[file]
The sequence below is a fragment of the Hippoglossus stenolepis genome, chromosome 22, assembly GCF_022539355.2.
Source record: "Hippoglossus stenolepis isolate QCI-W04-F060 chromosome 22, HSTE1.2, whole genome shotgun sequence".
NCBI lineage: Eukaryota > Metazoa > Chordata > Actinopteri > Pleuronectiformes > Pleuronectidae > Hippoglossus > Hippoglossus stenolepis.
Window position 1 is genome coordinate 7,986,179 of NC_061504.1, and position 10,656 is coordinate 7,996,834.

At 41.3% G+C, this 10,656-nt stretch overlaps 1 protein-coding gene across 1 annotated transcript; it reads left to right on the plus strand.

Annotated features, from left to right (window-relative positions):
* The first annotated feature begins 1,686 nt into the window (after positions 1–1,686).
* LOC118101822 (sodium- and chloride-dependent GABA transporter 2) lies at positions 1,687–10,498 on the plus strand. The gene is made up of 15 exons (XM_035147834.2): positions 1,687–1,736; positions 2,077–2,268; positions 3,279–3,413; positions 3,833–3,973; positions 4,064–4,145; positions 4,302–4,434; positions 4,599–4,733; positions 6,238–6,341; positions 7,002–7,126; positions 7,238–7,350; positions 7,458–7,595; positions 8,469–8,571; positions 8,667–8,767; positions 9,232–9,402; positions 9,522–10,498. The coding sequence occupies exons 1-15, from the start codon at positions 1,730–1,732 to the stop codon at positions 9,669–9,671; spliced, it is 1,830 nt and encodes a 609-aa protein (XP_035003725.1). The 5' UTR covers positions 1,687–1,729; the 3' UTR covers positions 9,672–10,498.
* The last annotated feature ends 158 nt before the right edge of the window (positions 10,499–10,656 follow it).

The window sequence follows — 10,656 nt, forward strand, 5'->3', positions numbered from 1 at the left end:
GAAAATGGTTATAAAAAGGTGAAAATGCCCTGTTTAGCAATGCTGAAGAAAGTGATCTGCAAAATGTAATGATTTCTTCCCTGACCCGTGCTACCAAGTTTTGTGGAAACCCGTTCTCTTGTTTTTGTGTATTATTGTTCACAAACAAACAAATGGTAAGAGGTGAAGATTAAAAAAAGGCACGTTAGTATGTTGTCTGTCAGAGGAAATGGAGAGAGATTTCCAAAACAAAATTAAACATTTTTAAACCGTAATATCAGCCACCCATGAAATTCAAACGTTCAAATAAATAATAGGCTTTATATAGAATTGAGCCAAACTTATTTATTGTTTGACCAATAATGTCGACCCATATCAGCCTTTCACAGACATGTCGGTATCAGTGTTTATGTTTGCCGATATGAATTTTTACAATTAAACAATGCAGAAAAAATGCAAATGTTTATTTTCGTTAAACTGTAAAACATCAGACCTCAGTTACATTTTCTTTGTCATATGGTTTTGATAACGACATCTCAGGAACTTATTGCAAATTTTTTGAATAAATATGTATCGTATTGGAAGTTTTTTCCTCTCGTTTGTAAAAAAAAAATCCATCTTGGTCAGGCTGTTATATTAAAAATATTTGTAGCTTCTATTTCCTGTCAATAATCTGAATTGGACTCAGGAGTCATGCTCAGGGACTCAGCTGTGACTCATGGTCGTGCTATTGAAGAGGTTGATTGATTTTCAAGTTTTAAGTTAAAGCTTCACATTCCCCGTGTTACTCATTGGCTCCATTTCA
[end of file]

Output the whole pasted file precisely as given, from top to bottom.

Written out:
The sequence below is a fragment of the Hippoglossus stenolepis genome, chromosome 22, assembly GCF_022539355.2.
Source record: "Hippoglossus stenolepis isolate QCI-W04-F060 chromosome 22, HSTE1.2, whole genome shotgun sequence".
NCBI lineage: Eukaryota > Metazoa > Chordata > Actinopteri > Pleuronectiformes > Pleuronectidae > Hippoglossus > Hippoglossus stenolepis.
Window position 1 is genome coordinate 7,986,179 of NC_061504.1, and position 10,656 is coordinate 7,996,834.

At 41.3% G+C, this 10,656-nt stretch overlaps 1 protein-coding gene across 1 annotated transcript; it reads left to right on the plus strand.

Annotated features, from left to right (window-relative positions):
* The first annotated feature begins 1,686 nt into the window (after positions 1–1,686).
* LOC118101822 (sodium- and chloride-dependent GABA transporter 2) lies at positions 1,687–10,498 on the plus strand. The gene is made up of 15 exons (XM_035147834.2): positions 1,687–1,736; positions 2,077–2,268; positions 3,279–3,413; positions 3,833–3,973; positions 4,064–4,145; positions 4,302–4,434; positions 4,599–4,733; positions 6,238–6,341; positions 7,002–7,126; positions 7,238–7,350; positions 7,458–7,595; positions 8,469–8,571; positions 8,667–8,767; positions 9,232–9,402; positions 9,522–10,498. The coding sequence occupies exons 1-15, from the start codon at positions 1,730–1,732 to the stop codon at positions 9,669–9,671; spliced, it is 1,830 nt and encodes a 609-aa protein (XP_035003725.1). The 5' UTR covers positions 1,687–1,729; the 3' UTR covers positions 9,672–10,498.
* The last annotated feature ends 158 nt before the right edge of the window (positions 10,499–10,656 follow it).

The window sequence follows — 10,656 nt, forward strand, 5'->3', positions numbered from 1 at the left end:
GAAAATGGTTATAAAAAGGTGAAAATGCCCTGTTTAGCAATGCTGAAGAAAGTGATCTGCAAAATGTAATGATTTCTTCCCTGACCCGTGCTACCAAGTTTTGTGGAAACCCGTTCTCTTGTTTTTGTGTATTATTGTTCACAAACAAACAAATGGTAAGAGGTGAAGATTAAAAAAAGGCACGTTAGTATGTTGTCTGTCAGAGGAAATGGAGAGAGATTTCCAAAACAAAATTAAACATTTTTAAACCGTAATATCAGCCACCCATGAAATTCAAACGTTCAAATAAATAATAGGCTTTATATAGAATTGAGCCAAACTTATTTATTGTTTGACCAATAATGTCGACCCATATCAGCCTTTCACAGACATGTCGGTATCAGTGTTTATGTTTGCCGATATGAATTTTTACAATTAAACAATGCAGAAAAAATGCAAATGTTTATTTTCGTTAAACTGTAAAACATCAGACCTCAGTTACATTTTCTTTGTCATATGGTTTTGATAACGACATCTCAGGAACTTATTGCAAATTTTTTGAATAAATATGTATCGTATTGGAAGTTTTTTCCTCTCGTTTGTAAAAAAAAAATCCATCTTGGTCAGGCTGTTATATTAAAAATATTTGTAGCTTCTATTTCCTGTCAATAATCTGAATTGGACTCAGGAGTCATGCTCAGGGACTCAGCTGTGACTCATGGTCGTGCTATTGAAGAGGTTGATTGATTTTCAAGTTTTAAGTTAAAGCTTCACATTCCCCGTGTTACTCATTGGCTCCATTTCA